n 1971, Women's Equality Day was established to commemorate the passage of the 19th Amendment, which gave women the right to vote. Since then, there's been both progress and setbacks when it comes to equal rights for women, but one thing's for sure: Women are changing the world. And they're doing it right here at Johnson & Johnson.
Just look at the innovative work coming out of Johnson & Johnson Innovation, JLABS—the incubator arm of the company that helps healthcare startups bring their ideas to life across eight JLABS locales throughout the U.S. and Canada.
Fact: 19% of the 160 startups that are part of JLABS are led by women.
"I decided to work at JLABS because I wanted to be aligned with a company whose mission is aligned with mine: helping people," says Kim Evans, CEO of Seremedi, which is currently based at a JLABS in Houston, Texas.
The innovations that women like Evans are nurturing could very well alter the future of healthcare—from detecting cancer earlier and more accurately to helping end the opioid epidemic.
Sound impressive? It's all in a day's work for these women.
Improving the Hospital ExperienceKim Evans, CEO of Seremedi, Houston, Texas
What her company does: Going to the hospital can be overwhelming. Just ask Evans, whose mom suddenly got ill, went to the emergency room 18 times over the course of six months and, unfortunately, passed away.
"It was a harrowing experience, trying to decode and translate what was going on medically," Evans recalls. "We needed a guide."
And with that CareScriptions was born.
The mobile, digital platform, made by Seremedi, enables a hospital care team to input everything that a patient may need to do to properly prepare for or recover from a procedure—such as following a specific diet, inspecting a wound or taking medication—onto a loaner tablet. The hospital team can then monitor progress and get alerts about red flags before they become emergencies.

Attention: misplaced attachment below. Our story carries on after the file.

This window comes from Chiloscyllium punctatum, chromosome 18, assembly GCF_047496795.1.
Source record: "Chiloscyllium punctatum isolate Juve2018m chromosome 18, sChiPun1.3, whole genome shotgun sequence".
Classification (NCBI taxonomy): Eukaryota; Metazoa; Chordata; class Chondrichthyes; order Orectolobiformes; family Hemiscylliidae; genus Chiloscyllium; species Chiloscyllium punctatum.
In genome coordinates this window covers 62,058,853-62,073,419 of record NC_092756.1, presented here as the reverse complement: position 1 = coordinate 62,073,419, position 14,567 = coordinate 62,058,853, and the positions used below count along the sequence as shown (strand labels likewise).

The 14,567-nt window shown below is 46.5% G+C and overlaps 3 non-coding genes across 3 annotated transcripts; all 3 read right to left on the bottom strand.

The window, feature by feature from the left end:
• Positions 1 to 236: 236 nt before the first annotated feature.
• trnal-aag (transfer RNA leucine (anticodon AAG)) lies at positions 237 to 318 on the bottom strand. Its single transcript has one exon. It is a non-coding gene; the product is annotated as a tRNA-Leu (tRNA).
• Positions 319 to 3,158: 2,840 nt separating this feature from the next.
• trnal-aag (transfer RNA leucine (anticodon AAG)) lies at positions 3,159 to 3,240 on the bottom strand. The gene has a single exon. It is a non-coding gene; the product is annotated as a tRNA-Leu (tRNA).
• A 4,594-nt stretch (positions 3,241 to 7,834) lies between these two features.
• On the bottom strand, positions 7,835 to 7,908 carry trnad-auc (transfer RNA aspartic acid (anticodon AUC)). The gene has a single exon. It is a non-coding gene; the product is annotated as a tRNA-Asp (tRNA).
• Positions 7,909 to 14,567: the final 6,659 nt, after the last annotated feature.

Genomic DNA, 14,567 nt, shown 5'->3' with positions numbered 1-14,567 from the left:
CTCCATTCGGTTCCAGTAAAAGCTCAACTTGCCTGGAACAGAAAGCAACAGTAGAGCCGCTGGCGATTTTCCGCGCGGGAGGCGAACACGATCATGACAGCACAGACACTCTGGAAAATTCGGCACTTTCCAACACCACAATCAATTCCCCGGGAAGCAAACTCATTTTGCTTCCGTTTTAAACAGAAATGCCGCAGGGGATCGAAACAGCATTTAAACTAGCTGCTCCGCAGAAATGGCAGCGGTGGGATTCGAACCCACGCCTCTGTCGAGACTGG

My father used to tell me: If you can't get through the front door, go through the back door. Or climb through the window. Or cut a hole in the roof. Don't let anyone stop you.
How she's helping change healthcare: The product has launched in two hospitals, and will be in at least another three by the end of 2017. Preliminary data has shown that using the software results in a 20% reduction in length of stay, and a 30% reduction in readmissions.
What it's like to be a woman in her field: From a young age, Evans was well-aware that she'd have to face obstacles others might not—and that knowledge gave her a resilience that has pushed her forward her entire life.
"My father used to tell me: You're a woman. You're a woman of color. So what? If you can't get through the front door, go through the back door. Or climb through the window. Or cut a hole in the roof. Don't let anyone stop you," she says.
Making Cervical Cancer Detection EasierJessica Ching, co-founder & CEO of Eve Medical, Toronto, Canada
What her company does: One in three women in Canada doesn't get regularly screened for cervical cancer. This can be due to embarrassment, discomfort, fear, cultural reasons or trauma, among other reasons.
"The majority of cervical cancer cases occur in people who don't get screened," Ching says. "And it's very treatable when caught early."
So her company, Eve Medical, created Eve Kit, a product you can order online and have mailed to your home. It contains a device that women can use to swab the inside of the vagina. The sample can then be sent to a lab to test for high-risk strains of human papillomavirus (HPV), which can cause cervical cancer.
How she's helping change healthcare: Since March of 2017, the kit has been available in Canada. Eve Medical is now also developing a kit that can test for chlamydia and gonorrhea, which should be available in Canada by the end of 2017. Ching hopes to also launch her products in the U.S.
What it's like to be a woman in her field: Ching credits stereotypical female attributes—such as being a good listener and being empathetic—for helping her to understand and communicate with her customers.
"Being a woman probably gave me an advantage with this work because it's a sensitive topic," she explains. "It enables me to speak to other women in a way that's relatable, and makes insight-gathering easier."
Addressing Alzheimer's Before It ManifestsCasey Lynch, CEO of Cortexyme, San Francisco, Calif.
What her company does: Lynch's 4-year-old company is developing a possibly game-changing medication for Alzheimer's disease.
"There hasn't been a new treatment for Alzheimer's approved in 15 years," Lynch says. "And the ones that exist only treat symptoms. They might give you a boost, but gradually, you still decline."